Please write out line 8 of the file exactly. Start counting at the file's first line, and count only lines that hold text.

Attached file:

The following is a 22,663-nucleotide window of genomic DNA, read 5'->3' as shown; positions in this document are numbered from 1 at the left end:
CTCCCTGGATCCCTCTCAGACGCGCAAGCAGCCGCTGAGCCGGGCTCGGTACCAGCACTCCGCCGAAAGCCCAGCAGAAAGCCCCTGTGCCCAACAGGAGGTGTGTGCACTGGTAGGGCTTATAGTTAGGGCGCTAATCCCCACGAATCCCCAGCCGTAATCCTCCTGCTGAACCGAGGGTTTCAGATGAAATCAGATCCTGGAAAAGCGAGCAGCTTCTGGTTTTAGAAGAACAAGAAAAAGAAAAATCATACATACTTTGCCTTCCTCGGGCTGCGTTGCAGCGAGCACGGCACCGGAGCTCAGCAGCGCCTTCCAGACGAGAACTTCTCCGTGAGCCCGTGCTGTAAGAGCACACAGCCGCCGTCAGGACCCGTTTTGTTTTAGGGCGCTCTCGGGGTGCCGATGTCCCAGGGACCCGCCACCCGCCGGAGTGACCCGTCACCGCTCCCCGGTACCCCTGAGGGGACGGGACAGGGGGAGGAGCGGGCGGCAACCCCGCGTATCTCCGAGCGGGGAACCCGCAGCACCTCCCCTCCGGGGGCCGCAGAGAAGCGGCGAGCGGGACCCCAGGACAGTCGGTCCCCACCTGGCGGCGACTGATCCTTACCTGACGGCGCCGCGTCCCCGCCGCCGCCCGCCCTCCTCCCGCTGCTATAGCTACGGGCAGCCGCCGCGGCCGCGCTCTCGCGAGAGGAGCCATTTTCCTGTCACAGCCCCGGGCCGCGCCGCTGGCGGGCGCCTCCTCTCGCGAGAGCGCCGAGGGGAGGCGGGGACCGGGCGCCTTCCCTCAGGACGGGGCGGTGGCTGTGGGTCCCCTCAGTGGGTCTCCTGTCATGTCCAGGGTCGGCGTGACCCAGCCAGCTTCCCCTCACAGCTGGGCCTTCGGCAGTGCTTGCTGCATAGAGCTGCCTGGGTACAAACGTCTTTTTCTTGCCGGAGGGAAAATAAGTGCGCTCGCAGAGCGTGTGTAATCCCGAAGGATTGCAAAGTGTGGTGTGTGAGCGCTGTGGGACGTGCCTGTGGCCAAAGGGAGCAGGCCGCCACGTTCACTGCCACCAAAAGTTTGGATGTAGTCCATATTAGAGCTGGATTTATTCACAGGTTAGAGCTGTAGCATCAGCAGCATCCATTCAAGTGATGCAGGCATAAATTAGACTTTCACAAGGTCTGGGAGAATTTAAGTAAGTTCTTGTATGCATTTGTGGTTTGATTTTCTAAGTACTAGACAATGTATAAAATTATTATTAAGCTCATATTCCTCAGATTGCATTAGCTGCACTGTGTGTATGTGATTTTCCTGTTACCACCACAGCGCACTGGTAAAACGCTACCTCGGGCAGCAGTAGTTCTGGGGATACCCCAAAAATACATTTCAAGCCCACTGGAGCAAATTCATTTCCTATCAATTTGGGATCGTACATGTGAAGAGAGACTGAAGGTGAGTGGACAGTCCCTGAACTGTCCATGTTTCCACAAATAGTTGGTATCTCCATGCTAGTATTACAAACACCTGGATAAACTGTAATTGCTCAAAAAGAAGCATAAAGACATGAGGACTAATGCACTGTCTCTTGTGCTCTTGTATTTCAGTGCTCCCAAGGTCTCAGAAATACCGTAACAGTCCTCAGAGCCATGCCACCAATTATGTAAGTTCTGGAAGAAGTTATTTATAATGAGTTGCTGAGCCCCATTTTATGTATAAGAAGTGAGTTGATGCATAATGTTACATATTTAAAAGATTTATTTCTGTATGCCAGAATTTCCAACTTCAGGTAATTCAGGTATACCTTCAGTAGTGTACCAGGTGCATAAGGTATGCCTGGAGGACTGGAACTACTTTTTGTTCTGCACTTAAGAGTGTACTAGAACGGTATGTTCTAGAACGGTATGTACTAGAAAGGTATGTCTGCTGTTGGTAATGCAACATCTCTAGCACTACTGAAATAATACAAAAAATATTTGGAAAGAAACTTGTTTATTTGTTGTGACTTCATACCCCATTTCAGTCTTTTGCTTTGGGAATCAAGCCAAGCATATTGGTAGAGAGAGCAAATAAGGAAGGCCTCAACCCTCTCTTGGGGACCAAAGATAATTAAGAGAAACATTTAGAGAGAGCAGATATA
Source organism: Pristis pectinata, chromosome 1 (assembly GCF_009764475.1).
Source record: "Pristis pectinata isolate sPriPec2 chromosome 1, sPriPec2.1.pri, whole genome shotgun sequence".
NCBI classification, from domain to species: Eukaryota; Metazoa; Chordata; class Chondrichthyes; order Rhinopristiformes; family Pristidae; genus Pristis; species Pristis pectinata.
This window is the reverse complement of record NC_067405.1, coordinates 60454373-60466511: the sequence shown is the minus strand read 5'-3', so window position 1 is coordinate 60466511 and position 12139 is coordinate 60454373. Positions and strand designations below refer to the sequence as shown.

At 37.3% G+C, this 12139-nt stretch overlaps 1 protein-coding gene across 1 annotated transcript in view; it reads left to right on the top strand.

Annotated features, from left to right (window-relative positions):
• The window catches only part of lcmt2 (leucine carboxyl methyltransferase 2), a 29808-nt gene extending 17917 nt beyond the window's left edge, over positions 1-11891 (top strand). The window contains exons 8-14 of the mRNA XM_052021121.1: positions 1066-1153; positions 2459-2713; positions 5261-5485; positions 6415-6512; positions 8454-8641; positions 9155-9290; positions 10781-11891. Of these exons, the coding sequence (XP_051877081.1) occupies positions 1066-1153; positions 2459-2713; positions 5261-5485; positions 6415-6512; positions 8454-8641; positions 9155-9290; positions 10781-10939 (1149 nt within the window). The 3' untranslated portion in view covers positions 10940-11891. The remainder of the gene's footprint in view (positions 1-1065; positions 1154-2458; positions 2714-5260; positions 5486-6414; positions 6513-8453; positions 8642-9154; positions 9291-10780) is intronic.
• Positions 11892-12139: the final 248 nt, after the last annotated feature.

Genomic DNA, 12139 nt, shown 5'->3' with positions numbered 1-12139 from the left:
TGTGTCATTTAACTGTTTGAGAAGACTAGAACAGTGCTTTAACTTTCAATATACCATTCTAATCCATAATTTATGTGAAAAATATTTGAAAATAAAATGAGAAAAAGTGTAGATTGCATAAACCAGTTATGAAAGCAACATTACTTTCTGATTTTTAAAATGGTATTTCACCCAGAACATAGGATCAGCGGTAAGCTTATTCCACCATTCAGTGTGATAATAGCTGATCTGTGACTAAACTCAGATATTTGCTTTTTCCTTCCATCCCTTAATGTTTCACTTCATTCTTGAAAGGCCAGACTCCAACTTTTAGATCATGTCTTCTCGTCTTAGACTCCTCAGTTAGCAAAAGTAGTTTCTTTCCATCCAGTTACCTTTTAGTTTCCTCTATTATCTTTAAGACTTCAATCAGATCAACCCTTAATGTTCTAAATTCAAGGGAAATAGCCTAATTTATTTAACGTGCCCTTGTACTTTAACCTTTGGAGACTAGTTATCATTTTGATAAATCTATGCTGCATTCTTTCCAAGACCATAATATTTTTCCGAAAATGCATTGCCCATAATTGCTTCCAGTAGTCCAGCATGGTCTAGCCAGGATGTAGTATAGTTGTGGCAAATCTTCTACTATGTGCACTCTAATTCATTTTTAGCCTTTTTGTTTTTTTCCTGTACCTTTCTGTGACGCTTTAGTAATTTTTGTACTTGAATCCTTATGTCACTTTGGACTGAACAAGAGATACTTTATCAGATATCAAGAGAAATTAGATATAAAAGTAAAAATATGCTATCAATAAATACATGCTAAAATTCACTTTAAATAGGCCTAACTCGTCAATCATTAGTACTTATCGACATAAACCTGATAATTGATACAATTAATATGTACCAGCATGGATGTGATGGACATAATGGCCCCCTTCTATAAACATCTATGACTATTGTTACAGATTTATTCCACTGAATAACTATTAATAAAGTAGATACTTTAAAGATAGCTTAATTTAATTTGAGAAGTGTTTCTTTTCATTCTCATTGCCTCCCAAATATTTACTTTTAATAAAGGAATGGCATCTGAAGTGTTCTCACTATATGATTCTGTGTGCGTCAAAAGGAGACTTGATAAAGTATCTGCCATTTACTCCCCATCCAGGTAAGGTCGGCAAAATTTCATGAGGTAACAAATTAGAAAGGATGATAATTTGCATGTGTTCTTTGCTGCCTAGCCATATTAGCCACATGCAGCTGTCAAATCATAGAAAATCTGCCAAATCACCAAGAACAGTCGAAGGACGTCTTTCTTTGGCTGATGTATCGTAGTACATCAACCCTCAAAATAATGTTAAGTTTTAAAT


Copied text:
Annotated features, from left to right (window-relative positions):